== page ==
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In 1998, Pauline Kamau started her maize-milling business with a few machines in her mother-in-law’s basement in Kenya. Soon, the business grew to fill a small factory. She hoped to supply her community with high-quality maize flour, which is the local staple food, but demand outstripped her production capacity.
In 1998, Pauline Kamau started her maize-milling business with a few machines in her mother-in-law’s basement in Kenya. Soon, the business grew to fill a small factory. She hoped to supply her community with high-quality maize flour, which is the local staple food, but demand outstripped her production capacity: “It was a good problem when we ran out,” she said.
The Missing Link in African Agriculture
What Pauline witnessed is emblematic of a larger trend. As populations grow across sub-Saharan Africa, particularly in cities, demand for packaged and processed food is exploding. According to one estimate, 50 percent of the food purchased in southern and eastern Africa will be processed by the year 2040 (up from 36 percent today). This shift is linked both to the growth of urban populations and changes in rural demand for processed food. As a Feed the Future research brief recently reported, “The primacy of urban demand, combined with increasing dependence of rural people on markets for their food, mean that connecting rural farmers with urban demand is now central to reducing rural poverty and ensuring rural food security.”
But domestic production is not keeping up. The region imports nearly $50 billion of food each year, despite having one-fifth of the world’s farmland and 60 percent of the globe’s uncultivated arable land. Farmers sell their crops into informal markets, where prices tend to be less stable than those in formal channels. Poorer consumers, meanwhile, have trouble accessing nutritious food that they can afford.
This problem reflects the fact that Africa’s agricultural value chain often has a missing link: competitive food processors. These businesses can drive demand for the produce of the small-scale farming families that still compose two-thirds of the population; create formal jobs; and increase the availability of affordable, safe and nutritious food for the region’s consumers.
Because of these linkages both upstream and downstream, the food-processing sector can be transformational in a way few other sectors can. In Tanzania, for instance, a study found that investment in agro-processing had more potential impact on the total economy than investment in any other industry.
But what will it take for this critical sector to reach its full potential? At TechnoServe, having worked with food processors across six African countries, we believe two areas are especially key.
Build Skills to Build Businesses
Operators of small and mid-size food processing businesses in Africa often lack specialized training in food processing or business fundamentals, limiting their enterprises’ potential.
And the best sources of this knowledge aren’t necessarily schools, but fellow food processors. At TechnoServe, we’ve worked with Partners in Food Solutions (PFS) on a new model to bring this expertise to African food businesses. PFS consists of some of the top food companies in the world, like General Mills and Cargill, whose employee volunteers share world-class guidance with their African counterparts in order to improve the quality, efficiency, and profitability of their operations. Since 2010, this partnership has worked with 900 food processors and provided tailored assistance to 150 processors who source from at least 800,000 smallholders, catalyzing more than 55,000 MT in sales of improved, nutritious food and $10.5 million in financing.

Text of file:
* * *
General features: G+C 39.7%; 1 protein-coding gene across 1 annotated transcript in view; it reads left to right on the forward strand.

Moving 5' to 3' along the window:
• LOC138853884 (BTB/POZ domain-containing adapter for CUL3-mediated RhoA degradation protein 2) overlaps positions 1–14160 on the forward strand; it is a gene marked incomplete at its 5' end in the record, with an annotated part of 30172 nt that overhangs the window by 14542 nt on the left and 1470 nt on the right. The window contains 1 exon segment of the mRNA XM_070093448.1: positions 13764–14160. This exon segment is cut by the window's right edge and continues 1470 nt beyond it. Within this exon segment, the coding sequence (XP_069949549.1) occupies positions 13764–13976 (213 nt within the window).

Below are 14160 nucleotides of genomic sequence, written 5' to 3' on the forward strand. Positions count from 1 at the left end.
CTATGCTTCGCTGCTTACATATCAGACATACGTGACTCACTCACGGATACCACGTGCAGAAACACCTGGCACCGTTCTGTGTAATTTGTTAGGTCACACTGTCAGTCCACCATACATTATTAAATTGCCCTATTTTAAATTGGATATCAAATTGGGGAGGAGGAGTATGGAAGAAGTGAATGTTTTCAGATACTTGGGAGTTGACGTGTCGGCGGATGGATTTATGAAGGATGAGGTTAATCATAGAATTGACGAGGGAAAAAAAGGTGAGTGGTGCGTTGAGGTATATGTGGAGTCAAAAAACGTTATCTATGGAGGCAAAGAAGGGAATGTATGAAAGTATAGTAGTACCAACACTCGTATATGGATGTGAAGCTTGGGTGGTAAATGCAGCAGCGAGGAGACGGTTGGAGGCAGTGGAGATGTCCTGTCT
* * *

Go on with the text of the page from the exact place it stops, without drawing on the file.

Matching the needs of African food processors with the expertise of companies in the same sector is a promising way to build local capacity on a large scale.
In many African countries, more than half of small- and medium-sized businesses—like most of those in the food-processing sector—are unserved or underserved by lenders, often because they are seen as risky investments.
It is important to work with lenders and businesses to help the former create financial products that work for food processers and to help the latter prepare the accounting systems and documentation needed to secure a loan. In the case of one Tanzanian maize mill, for example, the key to unlocking credit was helping the managers to put together a formal business plan for the first time in the company’s history.
Pauline Kamau worked with PFS and TechnoServe to improve the safety and quality of her products and improve the efficiency of her manufacturing. She placed screens in her facility to keep pests out, and she instituted regular training for her staff on quality control and food safety.
Soon, her production increased by 20 percent, and her sales revenue nearly doubled. With this success, she was able to secure a $190,000 loan to finance a new, bigger production facility and to increase her volumes even further. She now hopes to add new institutional buyers like the World Food Program.
There are thousands of food-processing entrepreneurs like Pauline across Africa, who just need the right mix of guidance and financing to move their businesses to the next level. And with them, smallholder farmers, consumers and employees will move forward as well.
Kindra Halvorson is TechnoServe’s Senior Vice President of Program Development. In this role, she leads strategic planning, thought leadership and program development. Previously she was TechnoServe’s Regional Director for East Africa.
 World Bank WDI
 Kaliba et al
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